Thursday, March 6, 2014

The Goldfinch

The Goldfinch
Donna Tartt

Published 2013

First Sentence
"While I was still in Amsterdam, I dreamed about my mother for the first time in years."
Publisher's Description:

A young boy in New York City, Theo Decker, miraculously survives an accident that takes the life of his mother. Alone and determined to avoid being taken in by the city as an orphan, Theo scrambles between nights in friends’ apartments and on the city streets. He becomes entranced by the one thing that reminds him of his mother, a small, mysteriously captivating painting that soon draws Theo into the art underworld.

Dear Reader,

I finally got around to reading one of the most talked about books of 2013, The Goldfinch. This story follows Theo Decker, a boy who survives a horrible accident at the Metropolitan Museum of Art which then follow him throughout the years as he grows older. Theo becomes the sad orphan with loss surrounding him. During his teen years, he meets Boris, who he becomes best friends with. 

The book doesn't actually have much plot, it does have some big turning point events that bring us many philosophical questions. For Example, would Theo be different if he didn't become an orphan so young? This book brings up many "what if" questions, mostly about the choices made and events that play out. I don't want to delve to deep because as River Song always says, "Spoilers!" I can skim over some of the themes Tartt forces us to think about while reading this book. 

Theo and Boris give off this yin/yang personality types. Theo is the grounded, depressed and brooding type, while Boris just wants to have fun and follows whatever path benefits him the most. Boris views Theo's brooding as strange and doesn't understand why he can't just enjoy and let go. I loved the dynamic between the two. It was fun watching Boris pull Theo down the path of trouble, which undeniably gave Theo a more exciting life. So what is more important? Living a safe life that will include the stupid all american dreams of white picket fence. Maybe this isn't YOUR dream and I always hate how the typical American believes this is what we should strive for. Maybe this isn't for everyone! I think Boris knows this about life and he accepts that sometimes doing the "wrong" thing might be the "right" thing for him, later in life karma catches up and maybe not in the bad way you'd expect it to.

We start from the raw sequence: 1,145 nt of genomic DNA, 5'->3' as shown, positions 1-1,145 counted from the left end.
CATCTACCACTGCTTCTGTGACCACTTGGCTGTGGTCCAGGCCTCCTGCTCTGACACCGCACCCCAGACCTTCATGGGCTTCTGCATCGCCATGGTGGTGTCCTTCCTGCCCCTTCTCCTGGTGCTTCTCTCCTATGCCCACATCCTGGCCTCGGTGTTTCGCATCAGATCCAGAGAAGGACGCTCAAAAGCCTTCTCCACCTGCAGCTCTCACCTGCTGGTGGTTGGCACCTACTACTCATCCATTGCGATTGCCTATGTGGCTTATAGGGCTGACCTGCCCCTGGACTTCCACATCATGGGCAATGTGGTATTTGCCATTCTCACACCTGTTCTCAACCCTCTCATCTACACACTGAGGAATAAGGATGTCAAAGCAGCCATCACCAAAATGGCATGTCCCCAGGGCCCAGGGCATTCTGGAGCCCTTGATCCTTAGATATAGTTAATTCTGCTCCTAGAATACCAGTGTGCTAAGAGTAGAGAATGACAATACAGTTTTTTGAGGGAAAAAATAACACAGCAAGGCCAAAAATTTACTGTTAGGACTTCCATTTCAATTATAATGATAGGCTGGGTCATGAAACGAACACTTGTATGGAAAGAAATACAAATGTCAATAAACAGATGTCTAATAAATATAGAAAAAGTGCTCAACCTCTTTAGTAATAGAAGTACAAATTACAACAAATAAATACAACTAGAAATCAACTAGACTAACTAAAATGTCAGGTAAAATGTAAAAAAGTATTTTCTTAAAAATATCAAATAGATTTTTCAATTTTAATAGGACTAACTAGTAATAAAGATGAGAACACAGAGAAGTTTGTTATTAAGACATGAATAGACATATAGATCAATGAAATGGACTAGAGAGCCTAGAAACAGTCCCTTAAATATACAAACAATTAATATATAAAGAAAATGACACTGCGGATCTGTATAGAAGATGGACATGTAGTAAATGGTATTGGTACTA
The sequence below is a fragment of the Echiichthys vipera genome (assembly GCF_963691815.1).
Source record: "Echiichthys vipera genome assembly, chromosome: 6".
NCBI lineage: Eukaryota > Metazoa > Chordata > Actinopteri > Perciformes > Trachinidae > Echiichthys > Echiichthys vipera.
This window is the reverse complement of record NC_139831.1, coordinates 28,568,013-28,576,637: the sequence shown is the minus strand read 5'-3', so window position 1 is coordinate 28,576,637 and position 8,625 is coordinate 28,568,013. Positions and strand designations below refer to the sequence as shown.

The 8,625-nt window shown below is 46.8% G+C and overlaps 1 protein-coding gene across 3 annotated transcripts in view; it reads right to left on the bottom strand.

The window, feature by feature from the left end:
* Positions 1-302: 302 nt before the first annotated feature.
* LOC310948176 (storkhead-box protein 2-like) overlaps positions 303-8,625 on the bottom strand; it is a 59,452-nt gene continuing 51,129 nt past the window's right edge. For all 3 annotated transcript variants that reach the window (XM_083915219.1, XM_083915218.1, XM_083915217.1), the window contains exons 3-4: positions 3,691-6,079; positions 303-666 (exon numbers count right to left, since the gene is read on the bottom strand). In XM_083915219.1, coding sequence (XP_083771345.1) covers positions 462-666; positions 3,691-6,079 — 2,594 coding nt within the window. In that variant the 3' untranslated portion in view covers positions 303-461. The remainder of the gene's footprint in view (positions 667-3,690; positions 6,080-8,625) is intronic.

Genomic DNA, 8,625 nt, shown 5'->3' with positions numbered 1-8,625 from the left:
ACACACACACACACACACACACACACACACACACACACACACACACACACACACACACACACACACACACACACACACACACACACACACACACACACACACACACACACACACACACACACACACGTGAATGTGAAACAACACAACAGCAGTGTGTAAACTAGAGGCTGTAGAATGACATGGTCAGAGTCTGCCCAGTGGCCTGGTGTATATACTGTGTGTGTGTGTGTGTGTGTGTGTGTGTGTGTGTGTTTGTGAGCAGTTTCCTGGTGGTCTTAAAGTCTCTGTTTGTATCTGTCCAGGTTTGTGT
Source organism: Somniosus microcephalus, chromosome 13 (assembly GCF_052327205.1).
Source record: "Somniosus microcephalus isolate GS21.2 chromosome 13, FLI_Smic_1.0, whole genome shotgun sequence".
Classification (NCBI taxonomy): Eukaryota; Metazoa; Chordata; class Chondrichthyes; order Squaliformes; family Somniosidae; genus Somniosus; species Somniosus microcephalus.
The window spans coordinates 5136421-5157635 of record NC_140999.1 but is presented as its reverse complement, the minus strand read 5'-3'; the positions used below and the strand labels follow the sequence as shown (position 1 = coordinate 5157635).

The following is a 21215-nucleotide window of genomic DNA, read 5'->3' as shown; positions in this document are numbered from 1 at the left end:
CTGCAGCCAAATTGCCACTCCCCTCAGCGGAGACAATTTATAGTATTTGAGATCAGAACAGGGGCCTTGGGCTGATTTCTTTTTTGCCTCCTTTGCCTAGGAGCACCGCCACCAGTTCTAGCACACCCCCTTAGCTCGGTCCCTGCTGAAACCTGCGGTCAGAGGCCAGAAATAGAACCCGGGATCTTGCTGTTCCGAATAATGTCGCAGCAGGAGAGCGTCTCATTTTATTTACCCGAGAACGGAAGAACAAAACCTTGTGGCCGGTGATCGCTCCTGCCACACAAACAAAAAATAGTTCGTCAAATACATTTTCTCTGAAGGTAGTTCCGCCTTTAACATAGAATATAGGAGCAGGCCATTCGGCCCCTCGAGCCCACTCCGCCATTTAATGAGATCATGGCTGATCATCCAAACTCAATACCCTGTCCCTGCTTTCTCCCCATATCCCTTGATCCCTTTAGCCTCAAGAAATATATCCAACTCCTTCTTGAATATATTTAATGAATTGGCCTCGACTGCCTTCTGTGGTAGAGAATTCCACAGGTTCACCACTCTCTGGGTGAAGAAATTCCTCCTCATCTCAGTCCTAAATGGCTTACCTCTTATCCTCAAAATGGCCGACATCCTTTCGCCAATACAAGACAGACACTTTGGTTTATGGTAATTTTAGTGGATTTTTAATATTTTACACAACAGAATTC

This book made me think, quiet a bit... about things that I haven't thought about in quite some time. I really understood the point the Author was making about grey morals and those borders you sometimes have to cross. Nothing is black and white, I know... such a cliche but so very true. You can't point a finger at someone and say they've never done something against the rules. Everyone has and everyone will, whether you repent for it in church or just sit and brood over it yourself... there's that moment when you ask yourself, "Why? Why is this wrong? Who made this rule? Who is the one who decides right from wrong?" My opinion is that it should be YOURSELF. You should decide if the consequences of your actions are morally wrong by how they'll make you feel. This is obviously easier done after you've been around long enough to learn from past mistakes but I do believe that the majority of people are inherently good people, and if given the choice (without a rule stapled to it), they'd chose the option that will be the best for everyone in the long wrong. Nobody wants to feel guilt, remorse or feel that stabbing pain from doing something you consider wrong. What if we took that out of the equation? That would be interesting, wouldn't it?

But I digress, I believe Boris felt this way and this was one of those debates that popped back into my head like a long lost friend. I imagined myself running to meet this bundle of philosophy and wrapping my arms around it, attempting to untangle the mess it worked itself into. Getting back to the book, as you can see The Goldfinch wasn't what was expected, it wasn't the literary mystery I thought it would be. The mystery was more within the personality of the characters and how they'd turn out in the end. Maybe more of a "coming of age" story than a "mystery". Do I think this surprise stopped many people from enjoying the book for what it ACTUALLY was? Yes, I do... and that's a shame. But for those going into a book that throws you a curve ball in a different but welcoming direction, just embrace it... you'll thank yourself in the end. 

Happy Reading,

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  1. This was my favorite book of 2013 and I get a little bit jealous every time I see someone else has read it for the first time. I'm already itching to go back and read it again!

  2. That's how I feel about so many books, I like that way you put it!


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